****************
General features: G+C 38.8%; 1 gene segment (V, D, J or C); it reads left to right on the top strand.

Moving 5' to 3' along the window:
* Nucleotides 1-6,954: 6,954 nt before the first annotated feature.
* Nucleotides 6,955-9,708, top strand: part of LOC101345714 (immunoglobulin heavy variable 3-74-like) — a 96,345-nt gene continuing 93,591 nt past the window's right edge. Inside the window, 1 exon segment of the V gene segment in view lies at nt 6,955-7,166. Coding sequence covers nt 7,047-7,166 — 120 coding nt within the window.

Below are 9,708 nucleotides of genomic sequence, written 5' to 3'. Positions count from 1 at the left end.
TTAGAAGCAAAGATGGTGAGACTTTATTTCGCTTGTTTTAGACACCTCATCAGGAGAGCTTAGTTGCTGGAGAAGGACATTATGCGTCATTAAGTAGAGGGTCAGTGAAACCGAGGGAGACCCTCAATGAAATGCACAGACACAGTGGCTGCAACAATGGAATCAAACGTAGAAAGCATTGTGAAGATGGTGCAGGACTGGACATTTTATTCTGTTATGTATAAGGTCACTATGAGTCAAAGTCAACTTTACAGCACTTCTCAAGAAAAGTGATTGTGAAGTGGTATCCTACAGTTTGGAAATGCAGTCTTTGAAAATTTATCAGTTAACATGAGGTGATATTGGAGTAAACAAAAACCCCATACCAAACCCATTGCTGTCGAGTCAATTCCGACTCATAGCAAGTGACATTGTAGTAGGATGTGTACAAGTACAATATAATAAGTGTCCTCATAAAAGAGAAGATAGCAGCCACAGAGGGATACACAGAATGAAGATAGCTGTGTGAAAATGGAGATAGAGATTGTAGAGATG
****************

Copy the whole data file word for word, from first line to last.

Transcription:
General features: G+C 38.8%; 1 gene segment (V, D, J or C); it reads left to right on the top strand.

Moving 5' to 3' along the window:
* Nucleotides 1-6,954: 6,954 nt before the first annotated feature.
* Nucleotides 6,955-9,708, top strand: part of LOC101345714 (immunoglobulin heavy variable 3-74-like) — a 96,345-nt gene continuing 93,591 nt past the window's right edge. Inside the window, 1 exon segment of the V gene segment in view lies at nt 6,955-7,166. Coding sequence covers nt 7,047-7,166 — 120 coding nt within the window.

Below are 9,708 nucleotides of genomic sequence, written 5' to 3'. Positions count from 1 at the left end.
TTAGAAGCAAAGATGGTGAGACTTTATTTCGCTTGTTTTAGACACCTCATCAGGAGAGCTTAGTTGCTGGAGAAGGACATTATGCGTCATTAAGTAGAGGGTCAGTGAAACCGAGGGAGACCCTCAATGAAATGCACAGACACAGTGGCTGCAACAATGGAATCAAACGTAGAAAGCATTGTGAAGATGGTGCAGGACTGGACATTTTATTCTGTTATGTATAAGGTCACTATGAGTCAAAGTCAACTTTACAGCACTTCTCAAGAAAAGTGATTGTGAAGTGGTATCCTACAGTTTGGAAATGCAGTCTTTGAAAATTTATCAGTTAACATGAGGTGATATTGGAGTAAACAAAAACCCCATACCAAACCCATTGCTGTCGAGTCAATTCCGACTCATAGCAAGTGACATTGTAGTAGGATGTGTACAAGTACAATATAATAAGTGTCCTCATAAAAGAGAAGATAGCAGCCACAGAGGGATACACAGAATGAAGATAGCTGTGTGAAAATGGAGATAGAGATTGTAGAGATG